Massachussetts Army Veteran Details Near-Death Encounter With Grizzly Bear

By Maria Angelino | Wednesday, 29 May 2024 10:30 AM
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Image Credit : People Magazine

In a horrifying encounter at Wyoming's Grand Teton National Park, a Massachusetts man was brutally mauled by a grizzly bear.

Shayne Patrick Burke, a 35-year-old Army veteran, described the incident as the "most violent" ordeal he has ever faced, surpassing even his military experiences.

Burke was hiking up Signal Mountain last Sunday, intending to photograph a Great Grey Owl. He noticed a bear cub nearby and was immediately aware of the potential danger. "I knew it wasn’t good," he said.

Suddenly, he found himself in a "surprise encounter" with the cub's mother, a grizzly bear that charged towards him. Burke tried to deter the bear by shouting and making noise, a tactic he had learned could prevent such confrontations. "I was breaking branches, singing, and talking to myself aloud," he said.

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When the bear pounced, Burke made a split-second decision to protect his vital organs. "I opted to turn and give her my back and I laid down in the prone position on my belly and braced for the ride, interlocking my hands behind my neck," he recounted in an Instagram post.

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The grizzly bear attacked, biting and slashing Burke's back and right shoulder before moving on to his leg. The bear lifted him, slammed him onto the ground multiple times, and bit his leg from his buttocks to his inner knee about three times.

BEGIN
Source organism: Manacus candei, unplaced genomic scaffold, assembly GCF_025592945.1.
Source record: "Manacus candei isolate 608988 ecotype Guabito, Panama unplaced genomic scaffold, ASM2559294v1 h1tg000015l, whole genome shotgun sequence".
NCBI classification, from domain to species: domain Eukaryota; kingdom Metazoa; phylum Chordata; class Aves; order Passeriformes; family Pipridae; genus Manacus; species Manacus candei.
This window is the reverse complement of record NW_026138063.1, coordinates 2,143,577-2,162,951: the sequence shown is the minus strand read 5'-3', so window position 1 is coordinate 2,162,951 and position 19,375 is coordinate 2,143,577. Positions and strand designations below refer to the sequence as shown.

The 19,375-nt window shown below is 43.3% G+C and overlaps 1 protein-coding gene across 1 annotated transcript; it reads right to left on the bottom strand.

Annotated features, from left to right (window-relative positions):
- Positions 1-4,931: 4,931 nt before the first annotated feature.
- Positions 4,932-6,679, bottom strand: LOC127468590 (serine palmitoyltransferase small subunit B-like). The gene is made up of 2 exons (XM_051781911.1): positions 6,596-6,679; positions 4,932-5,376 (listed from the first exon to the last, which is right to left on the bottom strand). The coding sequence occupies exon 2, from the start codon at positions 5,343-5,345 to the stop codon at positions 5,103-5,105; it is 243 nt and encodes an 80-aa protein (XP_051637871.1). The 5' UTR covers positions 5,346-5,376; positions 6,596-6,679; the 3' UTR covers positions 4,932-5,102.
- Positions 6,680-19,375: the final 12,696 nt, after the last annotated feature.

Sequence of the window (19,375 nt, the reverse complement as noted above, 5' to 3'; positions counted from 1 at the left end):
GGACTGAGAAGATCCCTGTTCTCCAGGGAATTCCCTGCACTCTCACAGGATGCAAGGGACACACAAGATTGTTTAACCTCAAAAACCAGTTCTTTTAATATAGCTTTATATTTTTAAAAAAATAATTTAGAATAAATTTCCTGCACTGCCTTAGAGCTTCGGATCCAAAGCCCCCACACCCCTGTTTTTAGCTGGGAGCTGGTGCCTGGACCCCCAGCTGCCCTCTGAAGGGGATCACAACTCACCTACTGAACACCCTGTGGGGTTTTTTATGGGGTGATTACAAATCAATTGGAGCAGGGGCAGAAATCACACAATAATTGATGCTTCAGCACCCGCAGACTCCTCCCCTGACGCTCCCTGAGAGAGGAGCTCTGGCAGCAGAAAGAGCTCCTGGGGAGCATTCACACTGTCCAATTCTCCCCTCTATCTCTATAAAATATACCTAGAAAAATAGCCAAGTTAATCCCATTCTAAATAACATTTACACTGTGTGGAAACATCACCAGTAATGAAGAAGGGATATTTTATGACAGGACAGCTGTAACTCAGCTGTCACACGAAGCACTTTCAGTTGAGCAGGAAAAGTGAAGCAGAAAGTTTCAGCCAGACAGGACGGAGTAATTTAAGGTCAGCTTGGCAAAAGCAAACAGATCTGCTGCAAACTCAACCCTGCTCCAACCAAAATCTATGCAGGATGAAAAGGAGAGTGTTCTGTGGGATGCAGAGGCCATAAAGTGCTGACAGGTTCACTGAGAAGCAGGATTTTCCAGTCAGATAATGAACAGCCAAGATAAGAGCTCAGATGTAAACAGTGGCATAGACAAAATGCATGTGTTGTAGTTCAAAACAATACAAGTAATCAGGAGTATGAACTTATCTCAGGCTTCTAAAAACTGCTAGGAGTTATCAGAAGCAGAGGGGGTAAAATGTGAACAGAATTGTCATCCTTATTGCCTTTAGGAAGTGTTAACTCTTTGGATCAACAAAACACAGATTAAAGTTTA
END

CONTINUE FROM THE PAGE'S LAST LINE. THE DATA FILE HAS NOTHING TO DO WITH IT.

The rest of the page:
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Burke believes the bear was attempting a fatal bite to his neck. "I still had my hands interlocked and my arms protecting my carotid arteries. I never let go of the bear spray can," he said.

In a remarkable turn of events, the bear bit into the bear spray can, causing it to explode in her mouth. "This is what saved my life from the initial attack. I heard her run away, I looked up and instantly ran in the opposite direction up a hill," Burke explained.

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After the attack, Burke applied "improvised tourniquets" to his legs to slow the bleeding and called 911. Despite his legs "not really working," he managed to crawl to a clearing to facilitate his rescue by a helicopter.

Burke was airlifted to St. John’s Medical Center in Jackson, Wyoming, for surgery. He was alert and responsive throughout the rescue, with hypothermia being a significant concern.

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Despite the traumatic experience, Burke harbors no resentment towards the bear. "I love and respect wildlife. Anyone who knows me knows this about me," he said. He urged park rangers not to kill the bear, arguing that she was merely "defending her cub."

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Reflecting on the incident, Burke said, "What happened up on Signal Mountain was a case of wrong place, wrong time. Sunday afternoon, I was attacked by a mother grizzly protecting her cub." He noted that despite being a disabled Army veteran who had "experienced being shot at, mortared, and IED explosions," this bear attack was the "most violent thing" he had ever experienced.

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